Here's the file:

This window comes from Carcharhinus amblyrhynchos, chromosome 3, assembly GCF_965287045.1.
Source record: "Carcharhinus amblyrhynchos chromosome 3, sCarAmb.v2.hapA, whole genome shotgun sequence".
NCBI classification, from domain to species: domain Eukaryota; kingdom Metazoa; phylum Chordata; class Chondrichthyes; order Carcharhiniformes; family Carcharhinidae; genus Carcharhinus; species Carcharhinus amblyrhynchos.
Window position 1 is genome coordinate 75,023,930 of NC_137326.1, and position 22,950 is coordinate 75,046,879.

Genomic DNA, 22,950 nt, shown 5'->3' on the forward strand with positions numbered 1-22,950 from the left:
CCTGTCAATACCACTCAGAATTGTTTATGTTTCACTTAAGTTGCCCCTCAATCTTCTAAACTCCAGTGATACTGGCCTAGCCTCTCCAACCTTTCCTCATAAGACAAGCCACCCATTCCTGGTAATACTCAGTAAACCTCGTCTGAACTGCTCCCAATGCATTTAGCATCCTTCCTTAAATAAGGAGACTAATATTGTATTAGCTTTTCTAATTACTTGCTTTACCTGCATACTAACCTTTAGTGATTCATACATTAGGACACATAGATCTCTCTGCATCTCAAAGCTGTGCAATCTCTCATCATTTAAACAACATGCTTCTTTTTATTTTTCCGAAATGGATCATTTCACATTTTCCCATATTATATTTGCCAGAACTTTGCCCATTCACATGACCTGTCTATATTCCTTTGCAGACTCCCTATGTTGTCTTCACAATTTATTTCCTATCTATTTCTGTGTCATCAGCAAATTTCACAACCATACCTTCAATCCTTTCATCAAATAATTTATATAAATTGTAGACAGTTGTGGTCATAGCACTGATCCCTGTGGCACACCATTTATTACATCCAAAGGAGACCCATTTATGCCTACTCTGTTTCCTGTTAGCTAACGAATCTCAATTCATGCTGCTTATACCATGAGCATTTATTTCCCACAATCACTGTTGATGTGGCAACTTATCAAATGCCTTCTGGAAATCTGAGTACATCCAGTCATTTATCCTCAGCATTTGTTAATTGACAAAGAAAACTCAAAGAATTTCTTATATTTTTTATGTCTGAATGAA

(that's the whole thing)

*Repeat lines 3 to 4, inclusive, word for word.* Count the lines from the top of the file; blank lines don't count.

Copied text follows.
NCBI classification, from domain to species: domain Eukaryota; kingdom Metazoa; phylum Chordata; class Chondrichthyes; order Carcharhiniformes; family Carcharhinidae; genus Carcharhinus; species Carcharhinus amblyrhynchos.
Window position 1 is genome coordinate 75,023,930 of NC_137326.1, and position 22,950 is coordinate 75,046,879.